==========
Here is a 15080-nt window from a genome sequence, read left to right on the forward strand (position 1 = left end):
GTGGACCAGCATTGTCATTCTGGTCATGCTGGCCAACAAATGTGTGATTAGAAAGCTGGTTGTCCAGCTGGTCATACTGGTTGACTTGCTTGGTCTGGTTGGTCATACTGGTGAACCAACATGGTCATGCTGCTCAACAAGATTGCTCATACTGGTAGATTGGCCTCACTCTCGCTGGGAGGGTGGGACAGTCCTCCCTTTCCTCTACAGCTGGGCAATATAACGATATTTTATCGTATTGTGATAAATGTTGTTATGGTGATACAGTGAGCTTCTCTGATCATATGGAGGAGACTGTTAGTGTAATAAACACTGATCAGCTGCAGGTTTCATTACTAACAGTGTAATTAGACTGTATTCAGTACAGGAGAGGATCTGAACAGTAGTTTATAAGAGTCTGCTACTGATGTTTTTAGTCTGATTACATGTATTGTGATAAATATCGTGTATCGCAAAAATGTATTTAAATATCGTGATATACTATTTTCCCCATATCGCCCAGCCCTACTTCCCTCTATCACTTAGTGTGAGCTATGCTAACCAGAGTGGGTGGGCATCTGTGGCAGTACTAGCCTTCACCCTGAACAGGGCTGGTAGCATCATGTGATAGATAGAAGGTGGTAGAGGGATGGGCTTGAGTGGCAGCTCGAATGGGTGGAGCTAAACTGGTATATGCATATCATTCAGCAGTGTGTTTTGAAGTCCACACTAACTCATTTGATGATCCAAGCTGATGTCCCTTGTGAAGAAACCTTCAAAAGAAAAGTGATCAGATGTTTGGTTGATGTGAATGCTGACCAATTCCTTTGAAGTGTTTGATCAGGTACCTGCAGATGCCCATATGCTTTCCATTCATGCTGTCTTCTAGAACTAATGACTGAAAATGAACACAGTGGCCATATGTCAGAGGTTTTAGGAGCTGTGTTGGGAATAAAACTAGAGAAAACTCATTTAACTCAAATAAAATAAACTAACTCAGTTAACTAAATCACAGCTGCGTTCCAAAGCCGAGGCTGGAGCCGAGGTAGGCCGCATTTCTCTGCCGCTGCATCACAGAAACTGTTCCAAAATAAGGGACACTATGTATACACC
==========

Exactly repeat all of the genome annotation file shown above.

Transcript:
Here is a 15080-nt window from a genome sequence, read left to right on the forward strand (position 1 = left end):
GTGGACCAGCATTGTCATTCTGGTCATGCTGGCCAACAAATGTGTGATTAGAAAGCTGGTTGTCCAGCTGGTCATACTGGTTGACTTGCTTGGTCTGGTTGGTCATACTGGTGAACCAACATGGTCATGCTGCTCAACAAGATTGCTCATACTGGTAGATTGGCCTCACTCTCGCTGGGAGGGTGGGACAGTCCTCCCTTTCCTCTACAGCTGGGCAATATAACGATATTTTATCGTATTGTGATAAATGTTGTTATGGTGATACAGTGAGCTTCTCTGATCATATGGAGGAGACTGTTAGTGTAATAAACACTGATCAGCTGCAGGTTTCATTACTAACAGTGTAATTAGACTGTATTCAGTACAGGAGAGGATCTGAACAGTAGTTTATAAGAGTCTGCTACTGATGTTTTTAGTCTGATTACATGTATTGTGATAAATATCGTGTATCGCAAAAATGTATTTAAATATCGTGATATACTATTTTCCCCATATCGCCCAGCCCTACTTCCCTCTATCACTTAGTGTGAGCTATGCTAACCAGAGTGGGTGGGCATCTGTGGCAGTACTAGCCTTCACCCTGAACAGGGCTGGTAGCATCATGTGATAGATAGAAGGTGGTAGAGGGATGGGCTTGAGTGGCAGCTCGAATGGGTGGAGCTAAACTGGTATATGCATATCATTCAGCAGTGTGTTTTGAAGTCCACACTAACTCATTTGATGATCCAAGCTGATGTCCCTTGTGAAGAAACCTTCAAAAGAAAAGTGATCAGATGTTTGGTTGATGTGAATGCTGACCAATTCCTTTGAAGTGTTTGATCAGGTACCTGCAGATGCCCATATGCTTTCCATTCATGCTGTCTTCTAGAACTAATGACTGAAAATGAACACAGTGGCCATATGTCAGAGGTTTTAGGAGCTGTGTTGGGAATAAAACTAGAGAAAACTCATTTAACTCAAATAAAATAAACTAACTCAGTTAACTAAATCACAGCTGCGTTCCAAAGCCGAGGCTGGAGCCGAGGTAGGCCGCATTTCTCTGCCGCTGCATCACAGAAACTGTTCCAAAATAAGGGACACTATGTATACACC